Newspaper Page Text
Advertise in Sentinel-Yuma Southwest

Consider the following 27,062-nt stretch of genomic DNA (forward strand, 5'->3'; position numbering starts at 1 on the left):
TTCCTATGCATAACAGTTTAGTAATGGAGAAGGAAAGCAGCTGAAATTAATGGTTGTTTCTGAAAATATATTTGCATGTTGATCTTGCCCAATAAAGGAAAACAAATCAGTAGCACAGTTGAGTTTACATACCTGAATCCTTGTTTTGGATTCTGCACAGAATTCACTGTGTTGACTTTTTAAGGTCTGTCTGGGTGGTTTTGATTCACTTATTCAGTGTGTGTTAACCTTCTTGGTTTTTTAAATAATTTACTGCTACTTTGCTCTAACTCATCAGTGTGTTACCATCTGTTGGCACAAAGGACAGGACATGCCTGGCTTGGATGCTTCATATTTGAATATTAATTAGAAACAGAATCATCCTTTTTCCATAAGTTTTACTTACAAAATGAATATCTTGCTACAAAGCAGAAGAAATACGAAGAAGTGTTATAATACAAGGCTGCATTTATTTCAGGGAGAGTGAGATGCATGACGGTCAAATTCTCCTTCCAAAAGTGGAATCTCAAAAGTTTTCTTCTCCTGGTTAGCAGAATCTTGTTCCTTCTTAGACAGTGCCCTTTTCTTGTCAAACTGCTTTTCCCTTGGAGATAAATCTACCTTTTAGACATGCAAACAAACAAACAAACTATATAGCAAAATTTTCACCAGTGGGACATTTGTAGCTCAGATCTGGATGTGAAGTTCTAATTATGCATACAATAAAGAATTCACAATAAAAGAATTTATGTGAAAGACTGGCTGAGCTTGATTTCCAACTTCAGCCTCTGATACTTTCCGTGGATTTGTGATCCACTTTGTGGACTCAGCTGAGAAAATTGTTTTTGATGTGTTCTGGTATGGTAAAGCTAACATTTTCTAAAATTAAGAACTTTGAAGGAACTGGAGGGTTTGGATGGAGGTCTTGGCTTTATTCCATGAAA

Wear Good Shoes Step lively, move swiftly, feel "bully," go far, no fatigue Some -people save a few cents on the price of their shoes' and spend a dollar on their corns, their chafes or their aches. It's all in the shoe in the buying in the dealer who sells them. TRY US, TRY OUR SHOES-YOU'LL COME AGAIN The Toggery A. L. VERDUGO, Manager THE YUMA NATIONAL BANK Yuma, Arizona UNITED STATES DEPOSITORY 'S -We Invite Your Account V Resources Over $6 Always ON TIME With Service and RIGHT SCHEDULE Of Prices At The Rexall Store EASTMAN KODAKS, STATIONERY, TOBACCOS, . . . ' " ' ICE CREAM AND SODAS Largest Drug Stock In'Yuma J. HOMER SMITH Druggist FIR6ERY, PERJUIY GHAR6ED TO HEALEY PHOENIX, Sept. 24. Found guilty largely on the testimony of a woman, James J. Healey, former editor of the Parker Post, faces a term of imprison ment in the Florence penitentiary. Healey, who was charged with false impersonation, was tried in Judge Stanford's court yesterday v the entire morning and greater part of the after noon being given over to the examina tion of witnesses and the arguments in the case. The jury was out five hours' and a half, and returned a ver dict of guilty and recommended , that the court, extend clemency to the .de fendant. The warrant on which Healey was arrested was issued on the complaint of Fred W. Moore, a partner in some mining claims near Needles, Cal. Mr. Moore charged that Healey had forg ed his name to a deed transferring his interest in the claims to Healey; that he had impersonated him before a notary public and that when the notary refused to take his acknowl edgement, he went before another notary who did not know him and swore that he was Moore. The deed was recorded in San Bernardino coun ty and an exemplified copyof it was introduced in .evidence, establihsing thefact of the forgery. The accusa tions of impersonation and perjury were established by the testimony of witnesses. Clara Powers, the young notary who refused to take acknowledgement of the deed brought here by Healey, was bhe principal witness for the state. II !HI'S LU AT THE fL Hot lunches served at the Alvarado Saturday, September 25, from 11 to 2; sandwiches served all day. Entrees Creamed Chicken on Toast, w.ith Mashed Potatoes, 25c Veal Stew with Dumplings, .....25c Roast Beef, Brown Gravy, 25c Cod Salmon and Potato Salad, 25c Salads Chicken 25c Tuna 25c Combination, t .". 25c Lettuce, Sliced Tomatos, Cucum bers, ,v 10c Drinks Perculator Coffee, Real Cream, 5c Milk in Pints, Iced Tea, Iced Coffee, 5c Desserts Pies, Peach, Apple, Lemon; . . . . 5c Pie a la mode, 15c All kinds of ices. Cooked by a lady cook. Courteous service. After lunch smoke a Yuma made cigar. N. J. Tempest, of Laguna, is home from an auto trip to the Frisco fair. The Yuma Woman's Club met this afternoon at Clymer's. ' TIE HIS KIHIEIIS' Studies are now being made by the bureau of education of tne United States government into the kindergar ten work of the country have been at tacked by a leading educator, Miss A. M. Winchester, whose report is given publicity by this bureau. Miss Winchester is a thorough believer in the value of the kindergarten work. in which El Paso schools were pio neers and in which El Paso is deeply IntorocDI OTlfl cVio l"MTllra if ?o rf great value to the 'child but cites that is is difficult to tell just what the ac tual, permanent effects are upon the pupils. The"" studies the government is making, she believes is wrong. "For several years investigations have been undertaken in different cities," says the review, "for the pur pose of ascertaining the advantage gained by children with kindergarten training over non-kindergarten chil dren. The emphasis in these inves tigations has been placed usually upon the rate of speed witlu which the chil dren make the' successive grades." VThe fallacy of drawing conclu sions from such surveys," says Miss Winchester, "is manifest at once. It is well-nigh impossible to gage the speed correctly, because in the first grade both kindergarten and non-kindergarten children are placed togeth er, and by the rule of uniformity which seems necessary in school sys tems, the teacher unconsciously stan dardizes the nroeress of her class. The laggards are brought up by dint of conscientious work, and the" for ward ones are held in leash, so that by the time the fifth or sixth grade is reached, whatever special impetus may have resulted from the child's kindergarten training has ceased to be measurable. "In any vent th permanent value of the kindergarten has little if any connection with the number of years required to go through the grades. The kindergarten's concern is with the content of the years rather than wjth their number; with the fulness, of the life of the child rather than with the mere economy of time. Power to think and do, a tendency to assume right attitudes toward life, and ability to work and play happily with one's fellows these are the re sults of training based upon the belief in education by development." THE WEATHER REPORT At 5 p. m., Thursday, September 23, 191g, the temperature stood at 105 degrees, with a relative humidity of 23 per cent. At the Methodist parsonage, at 6 o'clock last evening, Hugh W. Parks an dLouise I. Galbraith, of. Los An geles, were married by - Rev. Irving Lovejoy. "Shakespeare," says Colonel Ter willinger Bluegrass, "must have had " Kentucky in mind when he wrote, Ifr music be the feud of love, play on.'"